The upcoming AG-Tagung in Bremen will have another puzzler, and while concocting the problem I needed to find a spot on the sky where there is very little interstellar extinction. What looks like a quick query turned out to require a few ADQL tricks that I thought I might show in this little post; they will come in handy in many situations.

    First, I needed to find data on where on the sky there is dust. Had I not known about the extinction maps I've blogged about in 2018, I would probably have looked for extinction maps in the Registry, which might have led me to the Bayestar 17 map on my service eventually, too. The way it was, I immediately fired up TOPCAT and pointed it to the TAP service at http://dc.g-vo.org/tap (the “GAVO DC TAP“ of the TAP service list) and went to the column metadata of the prdust.map_union table.

    Browsing the descriptions, the relevant columns here are healpix (which will give me the position) and best_fit. That latter thing is an array of reddening E(B − V) (i.e., higher values mean more dust) per distance bin, where the bins are 0.5 mag of distance modulus wide. I decided I'd settle for bin 20, corresponding to a kiloparsec. Dust further away than that will not trouble me much in the puzzler.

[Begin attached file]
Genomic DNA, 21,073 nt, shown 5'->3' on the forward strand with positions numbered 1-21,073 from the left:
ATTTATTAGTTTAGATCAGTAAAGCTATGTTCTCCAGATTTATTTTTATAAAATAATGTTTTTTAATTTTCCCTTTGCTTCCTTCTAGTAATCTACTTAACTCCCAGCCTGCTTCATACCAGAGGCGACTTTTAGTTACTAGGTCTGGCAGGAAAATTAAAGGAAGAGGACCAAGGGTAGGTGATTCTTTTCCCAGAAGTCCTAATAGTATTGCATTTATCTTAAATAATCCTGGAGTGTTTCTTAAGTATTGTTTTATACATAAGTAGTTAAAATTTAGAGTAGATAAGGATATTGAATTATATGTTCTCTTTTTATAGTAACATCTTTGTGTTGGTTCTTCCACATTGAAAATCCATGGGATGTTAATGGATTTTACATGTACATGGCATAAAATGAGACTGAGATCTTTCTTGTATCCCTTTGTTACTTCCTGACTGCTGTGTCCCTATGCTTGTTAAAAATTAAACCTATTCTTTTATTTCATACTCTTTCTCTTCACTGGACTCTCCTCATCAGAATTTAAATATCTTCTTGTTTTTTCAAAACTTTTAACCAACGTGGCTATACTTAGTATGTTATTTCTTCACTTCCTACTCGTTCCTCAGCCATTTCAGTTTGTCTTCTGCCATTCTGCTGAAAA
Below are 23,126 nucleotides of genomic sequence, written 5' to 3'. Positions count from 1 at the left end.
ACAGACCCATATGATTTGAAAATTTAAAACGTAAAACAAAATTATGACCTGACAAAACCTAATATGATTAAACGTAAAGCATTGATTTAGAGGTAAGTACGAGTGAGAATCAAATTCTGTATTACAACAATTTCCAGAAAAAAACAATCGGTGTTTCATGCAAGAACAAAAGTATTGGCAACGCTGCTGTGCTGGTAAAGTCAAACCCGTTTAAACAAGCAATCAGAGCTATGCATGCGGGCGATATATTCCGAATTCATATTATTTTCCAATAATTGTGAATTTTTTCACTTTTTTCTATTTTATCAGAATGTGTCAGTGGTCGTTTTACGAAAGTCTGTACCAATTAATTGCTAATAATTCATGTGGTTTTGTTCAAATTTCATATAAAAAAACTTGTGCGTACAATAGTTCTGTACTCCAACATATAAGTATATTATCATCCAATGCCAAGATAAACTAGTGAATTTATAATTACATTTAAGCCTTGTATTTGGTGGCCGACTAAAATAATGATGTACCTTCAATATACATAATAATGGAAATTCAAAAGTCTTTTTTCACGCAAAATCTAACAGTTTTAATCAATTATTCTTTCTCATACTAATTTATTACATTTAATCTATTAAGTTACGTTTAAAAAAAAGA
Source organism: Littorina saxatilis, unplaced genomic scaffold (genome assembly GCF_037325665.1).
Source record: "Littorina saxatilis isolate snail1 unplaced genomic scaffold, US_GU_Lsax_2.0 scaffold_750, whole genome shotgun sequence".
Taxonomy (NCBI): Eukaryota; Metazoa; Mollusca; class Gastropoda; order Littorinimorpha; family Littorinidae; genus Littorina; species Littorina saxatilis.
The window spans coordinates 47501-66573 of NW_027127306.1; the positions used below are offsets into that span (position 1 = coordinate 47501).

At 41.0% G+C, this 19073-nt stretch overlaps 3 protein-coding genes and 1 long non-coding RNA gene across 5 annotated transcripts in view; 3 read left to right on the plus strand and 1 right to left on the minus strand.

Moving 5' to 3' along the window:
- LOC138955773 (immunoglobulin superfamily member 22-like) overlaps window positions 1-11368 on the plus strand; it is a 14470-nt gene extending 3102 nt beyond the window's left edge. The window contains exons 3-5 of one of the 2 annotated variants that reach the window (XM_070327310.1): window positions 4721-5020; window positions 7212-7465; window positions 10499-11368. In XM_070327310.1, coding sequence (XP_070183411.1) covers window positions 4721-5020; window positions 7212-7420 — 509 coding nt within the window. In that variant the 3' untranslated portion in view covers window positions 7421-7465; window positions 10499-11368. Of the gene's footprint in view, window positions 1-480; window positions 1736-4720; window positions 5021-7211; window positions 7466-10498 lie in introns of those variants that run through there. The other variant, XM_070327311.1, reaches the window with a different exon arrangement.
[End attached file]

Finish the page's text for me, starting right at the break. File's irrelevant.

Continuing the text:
Finding the healpixes in the rows with the smallest best_fit[20] should be easy; it is a minor variant of a classic from the ADQL course:

    SELECT TOP 20 healpix
    FROM prdust.map_union
    ORDER BY best_fit[20] ASC

    Except that my box replies with an error message reading “Expected end of text, found '[' (at char 61), (line:3, col:18)”.

    Hu? Well… if you look, then the problem is where I ask to sort by an array element. And indeed, it turns out that DaCHS, the software driving this site, will not let you sort by array elements yet. This is arguably a bug, and in all likelihood I will have fixed it by the time your read this. But there is a technique to defeat this and similar cases that every astronomer should know about: subqueries, which turn any query into something you can work with as if it were a table. In this case:

    SELECT TOP 30 healpix, extinction
    FROM (
      SELECT healpix, best_fit[20] as extinction
      FROM prdust.map_union) AS q
    ORDER BY extinction ASC

    – the “AS q“ gives the name of the “virtual” table resulting from the query a name. It is mandatory here. Do not be tempted to leave out the “AS” – that that is even legal is one of the major blunders of the SQL standard.

    The result is looking good:

    # healpix extinction
    1021402 0.00479